A Slice of Love and Loss…

A Slice of Love and Loss…

It has been almost 20 years, and I still think of him.

Many times over the years I’ve wished I could find his family to tell them how much he helped me understand about what really matters in life, and what a powerful message he unintentionally delivered to those lucky enough to be paying attention. But, I could never find his family because I don’t even know anything about him, not even his name.

Many years ago, sitting at a restaurant waiting for a friend, I became aware of an elderly man entering the restaurant because excited greetings suddenly started coming from everywhere- the hostess, the wait staff, the bus boys, the manager. It was clear someone important had entered this unremarkable chain.

I don’t have the best memory, but I still see his ensemble; khaki corduroys, pale blue oxford, olive vest with large wooden buttons, tweed blazer, worn burgundy plaid tie. He moved slowly, carried his cane more than used it, and was smiling and waving as he traveled along the stained “maroon carpet” of the entryway.

My friend was late, and while waiting I kept watching him. He opened the menu, looked at it briefly, but folded it up as if just going through the motions. Putting his head on his hands, he sighed, and from across the aisle I could feel his sadness. Some people say society fails to see the aging members who move amongst us, but I don’t know how anyone could be so oblivious as to miss him. This quiet, unassuming, old man had a presence which commanded you notice him.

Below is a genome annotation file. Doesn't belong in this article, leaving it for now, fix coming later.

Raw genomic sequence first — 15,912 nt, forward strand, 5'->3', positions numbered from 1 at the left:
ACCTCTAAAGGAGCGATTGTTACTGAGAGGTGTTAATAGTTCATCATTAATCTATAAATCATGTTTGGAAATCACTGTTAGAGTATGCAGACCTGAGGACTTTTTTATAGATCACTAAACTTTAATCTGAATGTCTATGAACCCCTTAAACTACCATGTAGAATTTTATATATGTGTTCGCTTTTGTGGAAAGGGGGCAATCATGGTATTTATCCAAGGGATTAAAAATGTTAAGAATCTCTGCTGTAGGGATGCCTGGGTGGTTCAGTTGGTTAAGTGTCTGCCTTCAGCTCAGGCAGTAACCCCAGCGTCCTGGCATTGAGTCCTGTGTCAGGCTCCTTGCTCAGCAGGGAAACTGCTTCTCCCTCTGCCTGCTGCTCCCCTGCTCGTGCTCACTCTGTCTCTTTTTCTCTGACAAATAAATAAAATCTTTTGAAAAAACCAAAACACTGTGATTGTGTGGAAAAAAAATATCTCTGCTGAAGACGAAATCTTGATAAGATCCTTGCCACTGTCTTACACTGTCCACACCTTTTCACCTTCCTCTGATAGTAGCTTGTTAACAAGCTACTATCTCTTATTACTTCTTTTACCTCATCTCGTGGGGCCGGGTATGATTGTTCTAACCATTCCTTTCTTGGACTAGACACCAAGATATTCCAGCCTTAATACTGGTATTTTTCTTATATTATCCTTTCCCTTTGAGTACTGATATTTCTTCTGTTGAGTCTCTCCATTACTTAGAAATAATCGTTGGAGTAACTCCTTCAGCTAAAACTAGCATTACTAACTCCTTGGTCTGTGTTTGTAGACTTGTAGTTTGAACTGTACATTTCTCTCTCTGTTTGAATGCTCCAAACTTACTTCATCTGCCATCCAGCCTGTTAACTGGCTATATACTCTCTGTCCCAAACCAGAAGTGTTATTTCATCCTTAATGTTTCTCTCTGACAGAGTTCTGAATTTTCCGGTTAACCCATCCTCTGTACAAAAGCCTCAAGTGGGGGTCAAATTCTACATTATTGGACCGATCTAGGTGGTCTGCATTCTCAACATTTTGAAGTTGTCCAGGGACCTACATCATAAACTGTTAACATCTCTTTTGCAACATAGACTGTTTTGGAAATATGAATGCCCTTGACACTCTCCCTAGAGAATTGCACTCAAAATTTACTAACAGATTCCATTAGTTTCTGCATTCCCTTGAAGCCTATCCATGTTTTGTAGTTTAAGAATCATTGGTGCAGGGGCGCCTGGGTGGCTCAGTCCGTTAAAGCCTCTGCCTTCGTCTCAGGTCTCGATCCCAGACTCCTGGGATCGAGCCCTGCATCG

I finally asked the waitress, “What’s the deal with that man? It’s like he’s famous here.”

She shook her head and said, “It’s so sad. His wife died last year. They were married 65 years and he’s lost without her. Once a week he gets dressed and comes here to get out of the house. He orders a small pizza, eats one piece here, then eats the rest every day for lunch, piece by piece, until he comes back again.”

I typically try not to cry with wait staff at restaurants because it’s not socially appropriate, and tends to cause justifiable alarm, but that day I did. Tears running down my face I looked at him again, his head down, absentmindedly rubbing the side of his water glass.

I wanted to run over and hug him. I wanted her to come back to life and sit across from him again. I wanted to make it stop hurting for him. I wanted all these things which are illogical, irrational, and against the grain of the natural cycle of life. Life is about love, and loving deeply. It’s about finding your person to go on this journey with, and showing up for wherever the journey may lead. But, life is also about saying goodbye and living through loss, even when that loss is so great you are certain you’ve lost yourself.

The waitress came back over and when she noticed my tears she leaned down and softly said, “Every week when he leaves, we say, ‘See you next week!’ And every week he smiles and says, ‘You sure will- unless i’ve gone home to her!’”

I think she was trying to preempt the wailing she could see coming on the horizon and avert a traumatic scene for the other innocent diners.

I can’t say her efforts helped.

When he left, and I heard his goodbye, I’m confident my sobs were audible to several other tables.

My reaction may have been a little over the top, but in my defense, it’
s now been twenty years and he continues to be one of the greatest teachers I have ever had the privilege to meet.

The whole point, and purpose, of life?